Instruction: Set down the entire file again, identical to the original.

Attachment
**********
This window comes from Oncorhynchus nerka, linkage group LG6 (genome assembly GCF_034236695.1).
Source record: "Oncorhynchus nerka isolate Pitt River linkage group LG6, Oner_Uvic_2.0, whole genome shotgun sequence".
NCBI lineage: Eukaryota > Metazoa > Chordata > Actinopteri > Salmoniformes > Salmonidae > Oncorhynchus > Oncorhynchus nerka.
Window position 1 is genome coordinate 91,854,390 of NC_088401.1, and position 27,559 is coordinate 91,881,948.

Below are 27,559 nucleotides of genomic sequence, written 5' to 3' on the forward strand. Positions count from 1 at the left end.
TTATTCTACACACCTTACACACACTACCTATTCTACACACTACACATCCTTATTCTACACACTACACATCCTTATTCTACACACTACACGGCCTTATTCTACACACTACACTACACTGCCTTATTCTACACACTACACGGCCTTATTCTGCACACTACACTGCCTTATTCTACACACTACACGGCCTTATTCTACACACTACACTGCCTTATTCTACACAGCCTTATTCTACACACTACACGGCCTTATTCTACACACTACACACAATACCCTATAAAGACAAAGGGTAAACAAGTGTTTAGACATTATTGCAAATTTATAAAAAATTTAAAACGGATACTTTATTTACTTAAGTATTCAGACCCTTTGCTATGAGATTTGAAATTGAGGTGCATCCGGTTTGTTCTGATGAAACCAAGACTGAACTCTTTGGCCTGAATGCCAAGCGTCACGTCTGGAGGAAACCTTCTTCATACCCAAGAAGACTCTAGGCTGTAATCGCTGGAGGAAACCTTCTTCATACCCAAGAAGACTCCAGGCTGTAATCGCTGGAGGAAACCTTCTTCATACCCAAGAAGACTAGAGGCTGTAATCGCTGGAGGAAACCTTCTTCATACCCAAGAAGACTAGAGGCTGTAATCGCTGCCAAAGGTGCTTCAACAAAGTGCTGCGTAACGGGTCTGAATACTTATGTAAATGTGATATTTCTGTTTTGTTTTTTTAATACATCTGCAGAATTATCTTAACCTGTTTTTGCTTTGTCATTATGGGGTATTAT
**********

This window comes from Oncorhynchus nerka, linkage group LG6 (genome assembly GCF_034236695.1).
Source record: "Oncorhynchus nerka isolate Pitt River linkage group LG6, Oner_Uvic_2.0, whole genome shotgun sequence".
NCBI lineage: Eukaryota > Metazoa > Chordata > Actinopteri > Salmoniformes > Salmonidae > Oncorhynchus > Oncorhynchus nerka.
Window position 1 is genome coordinate 91,854,390 of NC_088401.1, and position 27,559 is coordinate 91,881,948.

Below are 27,559 nucleotides of genomic sequence, written 5' to 3' on the forward strand. Positions count from 1 at the left end.
TTATTCTACACACCTTACACACACTACCTATTCTACACACTACACATCCTTATTCTACACACTACACATCCTTATTCTACACACTACACGGCCTTATTCTACACACTACACTACACTGCCTTATTCTACACACTACACGGCCTTATTCTGCACACTACACTGCCTTATTCTACACACTACACGGCCTTATTCTACACACTACACTGCCTTATTCTACACAGCCTTATTCTACACACTACACGGCCTTATTCTACACACTACACACAATACCCTATAAAGACAAAGGGTAAACAAGTGTTTAGACATTATTGCAAATTTATAAAAAATTTAAAACGGATACTTTATTTACTTAAGTATTCAGACCCTTTGCTATGAGATTTGAAATTGAGGTGCATCCGGTTTGTTCTGATGAAACCAAGACTGAACTCTTTGGCCTGAATGCCAAGCGTCACGTCTGGAGGAAACCTTCTTCATACCCAAGAAGACTCTAGGCTGTAATCGCTGGAGGAAACCTTCTTCATACCCAAGAAGACTCCAGGCTGTAATCGCTGGAGGAAACCTTCTTCATACCCAAGAAGACTAGAGGCTGTAATCGCTGGAGGAAACCTTCTTCATACCCAAGAAGACTAGAGGCTGTAATCGCTGCCAAAGGTGCTTCAACAAAGTGCTGCGTAACGGGTCTGAATACTTATGTAAATGTGATATTTCTGTTTTGTTTTTTTAATACATCTGCAGAATTATCTTAACCTGTTTTTGCTTTGTCATTATGGGGTATTAT